I took P560 inbound Saturday May 24 and arrived 22 minutes late into Yawkey. Good thing that the Sox were not playing at home! The sign at the Grafton station had not been updated since Friday, May 23 (typical for weekend travel), and the train arrived at Grafton 15 minutes late. I asked the conductor why the train was late, and he replied with a useless comment "Isn't this train always late?". I don't know why the tardiness became worse as we picked up more passengers. One thought is that a portion of the weekend trains is typically closed off. Upon arrival into each station, most passengers have no idea where on the platform to stand. So, most folks have to walk to a different boarding location, and the conductor must wait until everyone boards. For example, I was standing toward the middle (where weekend trains typically board), and this conductor boarded at the rear platform area.
In another matter, my brother and I noticed exposed rebar on the left side of the handicapped inbound ramp in the Grafton station. Concrete is crumbing everywhere, and rust is apparent. I can't believe that this station opened in October 1999, I believe, based upon it's current state. To be honest, I never noticed this shoddy workmanship before since most of us are always rushing for the train. I also noticed uneven newer pavement around manhole covers (for conduit perhaps) that may eventually pose a safety hazard. Perhaps some digital photographs should be sent to Dan Grabauskas and the "Eye Team"?
Grafton Train Rider
Brighter Challenge is a Vermont-based start-up committed to fighting climate change and building a clean-energy future. The 350 Challenge is one way to show support to fight climate change.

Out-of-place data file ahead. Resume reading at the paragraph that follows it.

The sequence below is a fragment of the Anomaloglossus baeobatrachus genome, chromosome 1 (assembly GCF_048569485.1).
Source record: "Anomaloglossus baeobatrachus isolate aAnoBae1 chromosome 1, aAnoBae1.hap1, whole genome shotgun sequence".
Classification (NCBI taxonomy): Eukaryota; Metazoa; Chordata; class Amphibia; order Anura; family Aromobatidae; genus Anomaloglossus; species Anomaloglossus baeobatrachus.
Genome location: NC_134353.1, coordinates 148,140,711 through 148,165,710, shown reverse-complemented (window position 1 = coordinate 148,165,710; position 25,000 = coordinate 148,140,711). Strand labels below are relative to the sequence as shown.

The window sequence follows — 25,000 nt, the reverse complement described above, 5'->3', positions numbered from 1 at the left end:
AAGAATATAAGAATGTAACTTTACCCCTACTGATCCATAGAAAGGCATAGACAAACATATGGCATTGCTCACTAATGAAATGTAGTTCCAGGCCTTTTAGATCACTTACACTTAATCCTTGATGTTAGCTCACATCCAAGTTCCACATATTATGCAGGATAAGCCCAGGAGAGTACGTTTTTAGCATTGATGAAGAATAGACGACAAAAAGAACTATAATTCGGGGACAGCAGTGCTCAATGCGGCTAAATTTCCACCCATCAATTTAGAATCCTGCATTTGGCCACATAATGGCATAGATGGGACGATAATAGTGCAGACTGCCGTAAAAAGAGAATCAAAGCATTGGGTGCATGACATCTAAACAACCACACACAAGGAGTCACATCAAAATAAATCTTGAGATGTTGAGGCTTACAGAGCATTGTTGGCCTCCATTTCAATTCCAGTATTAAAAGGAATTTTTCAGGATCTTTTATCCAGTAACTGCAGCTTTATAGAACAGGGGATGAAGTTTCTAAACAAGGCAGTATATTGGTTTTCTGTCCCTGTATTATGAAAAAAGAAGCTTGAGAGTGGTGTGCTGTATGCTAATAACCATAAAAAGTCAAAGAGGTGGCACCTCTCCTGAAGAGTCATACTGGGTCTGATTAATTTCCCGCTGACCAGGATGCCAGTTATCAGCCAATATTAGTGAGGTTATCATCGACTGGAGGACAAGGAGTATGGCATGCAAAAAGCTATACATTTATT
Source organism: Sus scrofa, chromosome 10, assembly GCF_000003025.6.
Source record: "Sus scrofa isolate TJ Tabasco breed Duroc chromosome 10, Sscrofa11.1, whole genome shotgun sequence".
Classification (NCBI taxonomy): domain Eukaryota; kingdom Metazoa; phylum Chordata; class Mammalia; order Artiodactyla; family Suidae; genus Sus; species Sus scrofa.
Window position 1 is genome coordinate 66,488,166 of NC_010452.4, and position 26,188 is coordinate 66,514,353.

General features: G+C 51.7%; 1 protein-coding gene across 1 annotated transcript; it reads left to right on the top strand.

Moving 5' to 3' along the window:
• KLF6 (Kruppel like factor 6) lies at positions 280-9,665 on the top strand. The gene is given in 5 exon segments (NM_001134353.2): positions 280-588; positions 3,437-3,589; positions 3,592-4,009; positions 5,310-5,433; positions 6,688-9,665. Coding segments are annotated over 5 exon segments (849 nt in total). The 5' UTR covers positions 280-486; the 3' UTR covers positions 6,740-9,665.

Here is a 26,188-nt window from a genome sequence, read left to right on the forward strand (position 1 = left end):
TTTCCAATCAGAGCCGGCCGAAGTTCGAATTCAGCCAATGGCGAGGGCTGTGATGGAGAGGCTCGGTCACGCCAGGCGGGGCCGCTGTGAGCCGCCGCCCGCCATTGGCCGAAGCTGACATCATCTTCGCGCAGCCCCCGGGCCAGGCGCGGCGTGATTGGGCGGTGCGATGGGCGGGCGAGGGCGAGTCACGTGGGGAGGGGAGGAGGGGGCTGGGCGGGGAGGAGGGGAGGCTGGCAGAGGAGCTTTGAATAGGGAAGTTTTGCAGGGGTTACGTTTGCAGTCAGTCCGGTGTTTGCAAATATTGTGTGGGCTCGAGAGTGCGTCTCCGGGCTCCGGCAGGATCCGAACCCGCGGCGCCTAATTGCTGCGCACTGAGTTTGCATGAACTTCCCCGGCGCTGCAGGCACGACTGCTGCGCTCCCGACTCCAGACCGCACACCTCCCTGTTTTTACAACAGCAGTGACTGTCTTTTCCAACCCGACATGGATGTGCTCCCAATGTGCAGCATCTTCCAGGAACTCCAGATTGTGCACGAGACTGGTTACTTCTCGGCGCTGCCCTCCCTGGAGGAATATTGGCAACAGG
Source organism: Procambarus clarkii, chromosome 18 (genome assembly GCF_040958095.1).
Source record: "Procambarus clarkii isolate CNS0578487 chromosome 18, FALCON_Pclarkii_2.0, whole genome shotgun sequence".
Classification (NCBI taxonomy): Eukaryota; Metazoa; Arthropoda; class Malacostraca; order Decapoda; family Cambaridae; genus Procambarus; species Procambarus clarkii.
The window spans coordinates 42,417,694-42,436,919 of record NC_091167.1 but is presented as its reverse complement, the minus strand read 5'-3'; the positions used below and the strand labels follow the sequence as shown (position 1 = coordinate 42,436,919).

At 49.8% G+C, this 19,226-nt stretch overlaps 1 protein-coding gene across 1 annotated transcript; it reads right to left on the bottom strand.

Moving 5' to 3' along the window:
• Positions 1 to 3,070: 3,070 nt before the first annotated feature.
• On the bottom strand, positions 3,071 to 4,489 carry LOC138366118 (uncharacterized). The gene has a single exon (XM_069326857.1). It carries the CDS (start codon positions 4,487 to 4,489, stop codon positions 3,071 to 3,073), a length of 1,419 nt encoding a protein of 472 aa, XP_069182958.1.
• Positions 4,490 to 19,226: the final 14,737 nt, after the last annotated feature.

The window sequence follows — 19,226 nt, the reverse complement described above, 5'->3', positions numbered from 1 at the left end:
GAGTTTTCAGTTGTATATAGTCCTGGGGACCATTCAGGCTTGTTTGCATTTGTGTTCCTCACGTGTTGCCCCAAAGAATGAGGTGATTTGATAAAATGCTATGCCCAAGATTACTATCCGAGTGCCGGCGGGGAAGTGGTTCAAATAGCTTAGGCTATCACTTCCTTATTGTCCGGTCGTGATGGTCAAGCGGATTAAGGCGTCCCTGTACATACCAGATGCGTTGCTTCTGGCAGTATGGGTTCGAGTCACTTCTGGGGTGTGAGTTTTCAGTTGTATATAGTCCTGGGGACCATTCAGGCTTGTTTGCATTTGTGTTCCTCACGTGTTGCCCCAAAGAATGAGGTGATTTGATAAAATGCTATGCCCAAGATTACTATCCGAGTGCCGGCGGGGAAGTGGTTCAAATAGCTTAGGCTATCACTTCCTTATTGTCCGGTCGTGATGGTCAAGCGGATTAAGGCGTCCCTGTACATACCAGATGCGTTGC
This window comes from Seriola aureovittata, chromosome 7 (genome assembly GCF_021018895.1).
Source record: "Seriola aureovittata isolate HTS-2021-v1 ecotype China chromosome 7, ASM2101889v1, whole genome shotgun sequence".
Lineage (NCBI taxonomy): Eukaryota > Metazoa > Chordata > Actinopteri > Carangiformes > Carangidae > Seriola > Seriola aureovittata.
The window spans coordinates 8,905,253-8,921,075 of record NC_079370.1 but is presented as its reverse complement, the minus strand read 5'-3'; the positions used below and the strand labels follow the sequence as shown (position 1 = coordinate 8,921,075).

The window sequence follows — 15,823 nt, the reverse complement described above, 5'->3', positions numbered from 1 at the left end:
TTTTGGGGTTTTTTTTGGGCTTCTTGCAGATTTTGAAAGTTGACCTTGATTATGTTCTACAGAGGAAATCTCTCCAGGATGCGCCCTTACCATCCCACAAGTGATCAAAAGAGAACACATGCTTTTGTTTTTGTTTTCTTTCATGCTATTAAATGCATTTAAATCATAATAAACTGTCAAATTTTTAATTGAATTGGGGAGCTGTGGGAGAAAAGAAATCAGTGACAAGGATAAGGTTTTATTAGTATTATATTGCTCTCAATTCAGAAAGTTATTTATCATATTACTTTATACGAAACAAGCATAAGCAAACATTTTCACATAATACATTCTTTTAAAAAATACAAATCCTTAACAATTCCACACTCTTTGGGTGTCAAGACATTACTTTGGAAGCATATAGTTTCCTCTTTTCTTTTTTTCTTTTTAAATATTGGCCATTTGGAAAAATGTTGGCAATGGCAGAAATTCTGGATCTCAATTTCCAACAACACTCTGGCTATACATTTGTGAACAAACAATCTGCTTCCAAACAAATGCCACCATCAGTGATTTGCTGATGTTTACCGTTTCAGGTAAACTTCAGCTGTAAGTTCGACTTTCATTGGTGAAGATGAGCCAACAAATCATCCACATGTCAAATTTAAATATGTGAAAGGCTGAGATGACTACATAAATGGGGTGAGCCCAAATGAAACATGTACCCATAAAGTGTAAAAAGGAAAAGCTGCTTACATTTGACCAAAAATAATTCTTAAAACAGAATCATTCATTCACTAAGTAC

Onto the commuting updates:
Tuesday morning: I took the P512 which departs Grafton at 7:49. We arrived at South Station around 9:03 and I jumped on a Silver Line bus to the waterfront. All in all, a decent commute.
Tuesday evening: If you take the commuter rail from South Station, you could tell the second you walked into the station that something was wrong. As I was coming up from the Silver Line, I noticed that it was dark, rather hot and very, very crowded. As you may have heard by now, Downtown Crossing and Park Street were evacuated and Red Line service was suspended last night after an electrical fire broke out near the Downtown Crossing station.
When I got to the platform, there were a lot of people milling around. I heard announcements that some of the trains would make extra stops at JFK/UMass and Quincy due to the Red Line issues. I thought the MBTA did a good job of keeping people updated abotu what trains they could take since the Red Line was incapacitated.
I took the p529 home, which is supposed to depart at 6:15, however we didn't depart until 6:28. Apparently the issue on the Framingham/Worcester line had to do with lightning striking a signal tower and was not related to the Red Line issues. Furthermore, our train was 6 single cars, when normally we have 6 (or more) double decker cars. Needless to say, it was packed. We got to Grafton at around 7:28, about 9-10 minutes after our scheduled arrival time.
Wednesday morning: I took the P508, which departs Grafton at 7:09. I was running late this morning and had to wait to get into the parking lot because someone decided to stop and unload their passengers right in the middle of the entry lane ... um, people, please do not do this! Pull all the way in and around the first lane for drop offs!!!
Needless to say, I had to sprint all the way across the parking lot and down the stairs. (And I didn't even have a chance to pay my parking fee, oops). Lucky for me, the MBTA Transit Police were conducting a random train check with bomb sniffing dogs, so I made it onto the train with minutes to spare. We arrived at South Station around 8:23, so right on time.